Students walk across the University of Michigan campus on January...

Students walk across the University of Michigan campus on January 17, 2003, in Ann Arbor, Michigan. Credit: Getty Images/Bill Pugliano

A University of Michigan student from Great Neck said he was denied a letter of recommendation to study abroad in Israel after his instructor withdrew the offer, citing a boycott of Israeli institutions.

The refusal was the second instance in about a month that a professor or instructor at the university declined to provide a reference for a student as part of a boycott in support of Palestinians. Boycott supporters say they are using nonviolent means to resist unjust policies toward Palestinians. Israel says the movement masks its motives to delegitimize or destroy the Jewish state.

Jake Secker, 20, said he requested a letter of recommendation from one of his former graduate student instructors for his application to study abroad at Tel Aviv University next semester. The instructor, who Secker identified as Lucy Peterson, initially agreed to write the letter, but declined after learning Secker was applying to study in Israel, Secker said. 

Peterson said she was boycotting Israeli institutions as a way of “showing solidarity with Palestine,” according to screenshots of emails reviewed by Newsday. Peterson could not be reached for comment.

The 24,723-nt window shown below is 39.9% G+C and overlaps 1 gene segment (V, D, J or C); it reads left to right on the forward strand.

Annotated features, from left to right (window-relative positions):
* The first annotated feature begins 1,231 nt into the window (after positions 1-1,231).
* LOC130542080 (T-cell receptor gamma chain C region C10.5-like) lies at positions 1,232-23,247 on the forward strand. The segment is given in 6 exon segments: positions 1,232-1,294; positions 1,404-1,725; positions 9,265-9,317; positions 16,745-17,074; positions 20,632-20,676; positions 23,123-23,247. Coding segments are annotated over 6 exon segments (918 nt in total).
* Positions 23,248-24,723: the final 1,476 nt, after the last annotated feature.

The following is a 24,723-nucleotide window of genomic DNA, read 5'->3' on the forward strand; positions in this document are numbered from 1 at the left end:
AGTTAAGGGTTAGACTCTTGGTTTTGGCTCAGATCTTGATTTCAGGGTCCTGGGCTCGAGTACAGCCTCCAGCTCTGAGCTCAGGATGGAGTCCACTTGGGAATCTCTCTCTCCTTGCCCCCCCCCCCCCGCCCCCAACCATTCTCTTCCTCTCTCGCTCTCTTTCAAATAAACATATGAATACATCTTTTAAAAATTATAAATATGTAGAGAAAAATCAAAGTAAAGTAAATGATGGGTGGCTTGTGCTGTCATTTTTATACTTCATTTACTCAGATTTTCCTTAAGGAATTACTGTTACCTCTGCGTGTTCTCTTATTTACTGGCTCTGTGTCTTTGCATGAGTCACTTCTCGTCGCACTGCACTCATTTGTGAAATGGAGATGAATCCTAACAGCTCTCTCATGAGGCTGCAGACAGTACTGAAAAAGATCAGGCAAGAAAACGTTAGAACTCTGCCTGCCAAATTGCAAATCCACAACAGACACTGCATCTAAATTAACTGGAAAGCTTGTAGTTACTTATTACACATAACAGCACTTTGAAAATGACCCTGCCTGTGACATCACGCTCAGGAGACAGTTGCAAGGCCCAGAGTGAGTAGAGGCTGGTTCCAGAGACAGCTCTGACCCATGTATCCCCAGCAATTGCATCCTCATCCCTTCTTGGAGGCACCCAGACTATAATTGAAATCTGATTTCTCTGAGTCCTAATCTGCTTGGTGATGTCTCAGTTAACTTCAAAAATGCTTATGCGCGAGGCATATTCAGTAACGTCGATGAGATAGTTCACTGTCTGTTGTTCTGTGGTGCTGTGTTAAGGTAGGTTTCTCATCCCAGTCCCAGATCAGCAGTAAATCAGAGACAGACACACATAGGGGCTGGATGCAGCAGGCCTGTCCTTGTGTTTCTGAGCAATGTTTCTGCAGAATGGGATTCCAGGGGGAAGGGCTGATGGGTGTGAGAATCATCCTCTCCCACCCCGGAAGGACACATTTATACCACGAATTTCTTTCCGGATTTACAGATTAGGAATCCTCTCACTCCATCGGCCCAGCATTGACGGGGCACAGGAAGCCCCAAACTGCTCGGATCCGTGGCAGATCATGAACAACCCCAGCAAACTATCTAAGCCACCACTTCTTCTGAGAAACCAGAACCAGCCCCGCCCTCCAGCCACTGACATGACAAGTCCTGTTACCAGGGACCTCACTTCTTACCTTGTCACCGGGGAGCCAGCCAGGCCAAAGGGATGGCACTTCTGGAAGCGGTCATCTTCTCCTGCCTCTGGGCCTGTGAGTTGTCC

Secker, who is studying economics, said his father is a native of Israel, and they still have family living there. The student said he was shocked by Peterson’s response. 

“A letter of recommendation is supposed to be about the merit of the student,” Secker said. “It should not be about the professor’s political views.”

A dean at one of the university’s colleges later reached out to Secker and said she would be “more than happy” to write him a letter of recommendation, Secker said.  

A university spokesman said he could not comment further about Secker’s case, citing student privacy regulations.  

Last month, another University of Michigan student was refused a recommendation for similar reasons by a professor.

The university’s president, Mark Schlissel, said in an open letter published this week that the institution has apologized to the two students and ensured they have everything they need to complete their applications. The school opposes a boycott of Israeli academic institutions, he said.

“Withholding letters of recommendation based on personal views does not meet our university’s expectations for supporting the academic aspirations of our students,” the letter reads. “Conduct that violates this expectation and harms students will not be tolerated and will be addressed with serious consequences.”

A panel was formed to reexamine the university’s policy on how faculty members balance their personal views with the responsibility they have to their students, Schlissel wrote.

"We will work to make absolutely clear that faculty members’ personal political beliefs cannot interfere with their obligations to our students," Schlissel said in the letter.

Secker said he hopes he has helped to create a dialogue about how educators' political views impact their students.

“Hopefully a policy is created and we can actually see change take place,” Secker said.

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